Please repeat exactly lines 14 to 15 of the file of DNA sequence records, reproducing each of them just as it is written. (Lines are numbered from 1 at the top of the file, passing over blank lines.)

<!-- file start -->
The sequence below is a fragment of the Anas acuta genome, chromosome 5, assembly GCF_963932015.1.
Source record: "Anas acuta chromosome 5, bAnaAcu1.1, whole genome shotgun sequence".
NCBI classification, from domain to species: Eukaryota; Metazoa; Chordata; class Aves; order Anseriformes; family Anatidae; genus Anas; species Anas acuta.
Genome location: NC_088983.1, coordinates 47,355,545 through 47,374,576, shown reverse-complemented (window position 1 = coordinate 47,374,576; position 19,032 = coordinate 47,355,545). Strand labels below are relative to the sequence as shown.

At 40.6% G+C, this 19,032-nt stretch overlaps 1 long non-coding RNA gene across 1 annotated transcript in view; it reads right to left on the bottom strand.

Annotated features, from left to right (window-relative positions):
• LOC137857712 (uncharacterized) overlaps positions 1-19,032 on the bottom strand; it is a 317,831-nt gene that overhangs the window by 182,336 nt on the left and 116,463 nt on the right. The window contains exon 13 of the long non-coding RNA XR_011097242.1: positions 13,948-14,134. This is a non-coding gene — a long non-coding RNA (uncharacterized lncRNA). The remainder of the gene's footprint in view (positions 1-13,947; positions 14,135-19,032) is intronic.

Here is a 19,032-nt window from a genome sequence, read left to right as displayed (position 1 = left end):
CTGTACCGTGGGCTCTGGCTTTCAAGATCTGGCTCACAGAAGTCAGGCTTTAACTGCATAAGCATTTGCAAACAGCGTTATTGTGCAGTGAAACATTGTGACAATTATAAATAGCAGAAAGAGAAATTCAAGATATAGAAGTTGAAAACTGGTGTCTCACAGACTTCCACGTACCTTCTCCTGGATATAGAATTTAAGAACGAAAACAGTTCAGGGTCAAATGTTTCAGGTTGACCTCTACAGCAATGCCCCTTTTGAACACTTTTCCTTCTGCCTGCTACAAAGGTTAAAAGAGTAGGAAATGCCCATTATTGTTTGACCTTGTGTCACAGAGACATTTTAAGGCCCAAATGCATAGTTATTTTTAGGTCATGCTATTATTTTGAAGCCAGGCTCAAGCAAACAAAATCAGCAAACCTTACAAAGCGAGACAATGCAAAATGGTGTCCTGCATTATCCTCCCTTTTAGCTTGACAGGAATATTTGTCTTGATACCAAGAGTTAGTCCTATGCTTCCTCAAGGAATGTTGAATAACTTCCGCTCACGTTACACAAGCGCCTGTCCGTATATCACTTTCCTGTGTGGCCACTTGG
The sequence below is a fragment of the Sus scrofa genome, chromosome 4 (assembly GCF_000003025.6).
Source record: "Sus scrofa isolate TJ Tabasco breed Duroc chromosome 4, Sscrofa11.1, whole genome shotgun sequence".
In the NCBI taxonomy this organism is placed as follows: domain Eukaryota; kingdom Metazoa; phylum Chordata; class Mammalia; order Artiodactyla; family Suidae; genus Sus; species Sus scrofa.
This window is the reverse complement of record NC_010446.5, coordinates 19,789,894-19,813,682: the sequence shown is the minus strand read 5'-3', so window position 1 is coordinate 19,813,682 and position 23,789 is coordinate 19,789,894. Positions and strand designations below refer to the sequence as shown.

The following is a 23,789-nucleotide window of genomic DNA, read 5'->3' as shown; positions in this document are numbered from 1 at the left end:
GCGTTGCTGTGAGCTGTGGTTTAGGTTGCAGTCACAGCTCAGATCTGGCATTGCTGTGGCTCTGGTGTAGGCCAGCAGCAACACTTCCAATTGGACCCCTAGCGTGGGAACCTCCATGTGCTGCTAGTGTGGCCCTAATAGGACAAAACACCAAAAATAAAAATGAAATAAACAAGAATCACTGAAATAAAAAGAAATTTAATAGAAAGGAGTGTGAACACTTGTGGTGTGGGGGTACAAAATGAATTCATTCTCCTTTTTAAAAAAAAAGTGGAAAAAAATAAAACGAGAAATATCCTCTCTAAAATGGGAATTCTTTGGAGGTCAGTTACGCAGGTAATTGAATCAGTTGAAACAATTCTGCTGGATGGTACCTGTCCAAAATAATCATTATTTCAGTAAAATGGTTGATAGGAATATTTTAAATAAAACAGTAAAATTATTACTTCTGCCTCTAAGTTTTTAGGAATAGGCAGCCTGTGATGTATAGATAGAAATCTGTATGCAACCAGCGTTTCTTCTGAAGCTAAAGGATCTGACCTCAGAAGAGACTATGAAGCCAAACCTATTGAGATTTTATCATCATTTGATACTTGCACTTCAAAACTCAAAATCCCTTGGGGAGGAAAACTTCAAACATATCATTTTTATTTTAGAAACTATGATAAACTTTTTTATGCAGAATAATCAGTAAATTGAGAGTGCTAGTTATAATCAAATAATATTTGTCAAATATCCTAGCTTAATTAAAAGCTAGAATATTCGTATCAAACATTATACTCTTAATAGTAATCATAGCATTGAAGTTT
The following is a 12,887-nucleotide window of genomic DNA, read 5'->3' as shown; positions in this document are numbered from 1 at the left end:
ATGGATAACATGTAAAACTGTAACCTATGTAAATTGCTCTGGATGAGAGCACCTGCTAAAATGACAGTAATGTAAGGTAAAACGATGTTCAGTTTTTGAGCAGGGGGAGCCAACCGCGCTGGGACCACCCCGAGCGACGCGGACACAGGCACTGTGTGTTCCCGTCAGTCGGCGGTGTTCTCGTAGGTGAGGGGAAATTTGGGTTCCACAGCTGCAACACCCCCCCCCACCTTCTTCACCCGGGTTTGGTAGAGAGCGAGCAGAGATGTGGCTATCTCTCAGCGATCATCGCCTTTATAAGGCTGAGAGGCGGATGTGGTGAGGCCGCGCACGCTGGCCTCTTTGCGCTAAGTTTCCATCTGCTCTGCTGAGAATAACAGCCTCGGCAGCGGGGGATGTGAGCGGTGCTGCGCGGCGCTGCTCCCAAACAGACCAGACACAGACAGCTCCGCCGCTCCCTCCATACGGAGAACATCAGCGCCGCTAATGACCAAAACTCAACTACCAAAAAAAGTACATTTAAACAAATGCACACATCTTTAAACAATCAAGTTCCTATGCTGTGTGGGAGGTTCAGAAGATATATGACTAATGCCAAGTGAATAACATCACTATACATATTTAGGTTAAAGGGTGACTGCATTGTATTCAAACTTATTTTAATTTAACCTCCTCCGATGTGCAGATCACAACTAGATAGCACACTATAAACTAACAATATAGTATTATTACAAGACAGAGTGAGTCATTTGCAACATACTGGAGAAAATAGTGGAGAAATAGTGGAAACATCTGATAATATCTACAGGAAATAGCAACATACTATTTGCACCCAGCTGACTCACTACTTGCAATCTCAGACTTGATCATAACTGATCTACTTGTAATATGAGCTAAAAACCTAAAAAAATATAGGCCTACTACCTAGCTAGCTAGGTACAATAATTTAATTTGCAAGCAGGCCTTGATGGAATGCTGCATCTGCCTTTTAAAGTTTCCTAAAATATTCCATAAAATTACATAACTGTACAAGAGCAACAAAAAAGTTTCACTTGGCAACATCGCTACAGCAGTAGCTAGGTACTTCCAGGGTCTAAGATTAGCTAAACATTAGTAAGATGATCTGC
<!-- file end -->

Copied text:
The following is a 23,789-nucleotide window of genomic DNA, read 5'->3' as shown; positions in this document are numbered from 1 at the left end:
GCGTTGCTGTGAGCTGTGGTTTAGGTTGCAGTCACAGCTCAGATCTGGCATTGCTGTGGCTCTGGTGTAGGCCAGCAGCAACACTTCCAATTGGACCCCTAGCGTGGGAACCTCCATGTGCTGCTAGTGTGGCCCTAATAGGACAAAACACCAAAAATAAAAATGAAATAAACAAGAATCACTGAAATAAAAAGAAATTTAATAGAAAGGAGTGTGAACACTTGTGGTGTGGGGGTACAAAATGAATTCATTCTCCTTTTTAAAAAAAAAGTGGAAAAAAATAAAACGAGAAATATCCTCTCTAAAATGGGAATTCTTTGGAGGTCAGTTACGCAGGTAATTGAATCAGTTGAAACAATTCTGCTGGATGGTACCTGTCCAAAATAATCATTATTTCAGTAAAATGGTTGATAGGAATATTTTAAATAAAACAGTAAAATTATTACTTCTGCCTCTAAGTTTTTAGGAATAGGCAGCCTGTGATGTATAGATAGAAATCTGTATGCAACCAGCGTTTCTTCTGAAGCTAAAGGATCTGACCTCAGAAGAGACTATGAAGCCAAACCTATTGAGATTTTATCATCATTTGATACTTGCACTTCAAAACTCAAAATCCCTTGGGGAGGAAAACTTCAAACATATCATTTTTATTTTAGAAACTATGATAAACTTTTTTATGCAGAATAATCAGTAAATTGAGAGTGCTAGTTATAATCAAATAATATTTGTCAAATATCCTAGCTTAATTAAAAGCTAGAATATTCGTATCAAACATTATACTCTTAATAGTAATCATAGCATTGAAGTTT